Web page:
Two New Faculty Appointments at the Institute for Computational Medicine
The Johns Hopkins University’s Institute for Computational Medicine is pleased to announce that two new faculty, Dr. Natalia Trayanova and Dr. Rachel Karchin, will be joining us in the next several months.
Natalia Trayanova, Ph.D. who is currently a Professor at Tulane University in the Department of Biomedical Engineering as well as the Director of the Computational Cardiac Electrophysiology Laboratory, will be joining the Institute in August, 2006 as a Professor in the Whiting School of Engineering’s Department of Biomedical Engineering.
Dr. Trayanova is recognized internationally as a leader in the field of computational cardiac electrophysiology and research projects in her lab include arrhythmogenesis under the conditions of ischemia, mechano-electric feedback in the heart, mechanisms of ventricular defibrillation, the role of fibroblasts in conduction and defibrillation and arrhythmia induction due to electroporation caused by strong shocks in the heart.
Dr. Trayanova has over 100 peer-reviewed journal publications, book chapters and proceeding publications; was Elected Vice Chair for the 2007 and Chair for the 2008 Gordon Conference on Cardiac Arrhythmia Mechanisms; was an associate editor, IEEE Transactions on Biomedical Engineering; was appointed to the Editorial Board of the journal Heart Rhythm; received the Tulane University Award for Excellence in Research and Scholarship in 2005; was elected a Fellow of the American Institute for Medical and Biological Engineering in 2003; and was a Distinguished Fulbright Research Fellow at Oxford University.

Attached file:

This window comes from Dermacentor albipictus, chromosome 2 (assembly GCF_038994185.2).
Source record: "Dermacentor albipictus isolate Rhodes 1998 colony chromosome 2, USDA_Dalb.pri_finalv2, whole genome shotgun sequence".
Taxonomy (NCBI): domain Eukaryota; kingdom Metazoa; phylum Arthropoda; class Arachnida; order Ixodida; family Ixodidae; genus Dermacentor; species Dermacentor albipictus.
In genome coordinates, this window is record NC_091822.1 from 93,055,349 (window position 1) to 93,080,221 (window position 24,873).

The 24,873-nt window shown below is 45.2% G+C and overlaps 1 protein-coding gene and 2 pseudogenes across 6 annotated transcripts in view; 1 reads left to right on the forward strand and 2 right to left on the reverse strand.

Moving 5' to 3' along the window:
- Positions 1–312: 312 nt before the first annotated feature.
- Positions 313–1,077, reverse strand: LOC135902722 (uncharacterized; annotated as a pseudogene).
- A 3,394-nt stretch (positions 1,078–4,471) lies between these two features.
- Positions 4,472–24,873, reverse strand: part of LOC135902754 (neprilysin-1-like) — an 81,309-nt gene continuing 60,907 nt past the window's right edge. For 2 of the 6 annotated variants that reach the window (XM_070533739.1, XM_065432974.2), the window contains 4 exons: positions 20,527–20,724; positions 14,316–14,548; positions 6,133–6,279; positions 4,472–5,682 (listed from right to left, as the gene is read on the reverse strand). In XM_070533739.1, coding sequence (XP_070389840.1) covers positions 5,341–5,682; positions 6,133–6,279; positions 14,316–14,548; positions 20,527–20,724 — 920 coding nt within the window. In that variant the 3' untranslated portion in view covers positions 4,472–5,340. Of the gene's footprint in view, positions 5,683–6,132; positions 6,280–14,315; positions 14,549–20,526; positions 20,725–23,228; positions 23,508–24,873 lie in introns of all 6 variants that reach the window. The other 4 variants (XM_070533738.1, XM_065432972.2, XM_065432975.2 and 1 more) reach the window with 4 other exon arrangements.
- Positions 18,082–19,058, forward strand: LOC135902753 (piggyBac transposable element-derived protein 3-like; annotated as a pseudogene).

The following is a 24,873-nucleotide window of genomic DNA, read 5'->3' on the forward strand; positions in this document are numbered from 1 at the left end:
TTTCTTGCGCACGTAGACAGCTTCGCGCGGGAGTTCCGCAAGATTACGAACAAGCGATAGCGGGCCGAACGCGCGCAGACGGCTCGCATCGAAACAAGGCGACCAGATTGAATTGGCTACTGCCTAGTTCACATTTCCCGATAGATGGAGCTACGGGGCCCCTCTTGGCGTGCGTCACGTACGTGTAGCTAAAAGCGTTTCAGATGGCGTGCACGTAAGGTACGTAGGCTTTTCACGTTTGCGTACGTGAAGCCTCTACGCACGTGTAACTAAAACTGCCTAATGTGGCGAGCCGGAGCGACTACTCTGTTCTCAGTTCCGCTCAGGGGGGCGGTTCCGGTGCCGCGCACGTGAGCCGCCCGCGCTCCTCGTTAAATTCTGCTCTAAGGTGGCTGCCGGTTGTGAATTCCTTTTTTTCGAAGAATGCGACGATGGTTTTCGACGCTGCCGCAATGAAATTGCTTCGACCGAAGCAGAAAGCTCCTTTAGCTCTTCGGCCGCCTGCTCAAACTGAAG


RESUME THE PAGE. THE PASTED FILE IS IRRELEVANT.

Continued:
Rachel Karchin, Ph.D., currently a Post Doctoral Fellow at the University of California, San Francisco, in the Department of Biopharmaceutical Sciences, will be joining the Institute in October 2006 as an Assistant Professor in the Whiting School of Engineering’s Department of Biomedical Engineering.
Dr. Karchin’s current research is focused on the problem of understanding and predicting the effect of point mutations on protein structure and function. Such information will provide insights into the functional mechanisms of proteins as well as their role in human disease and variation in drug response.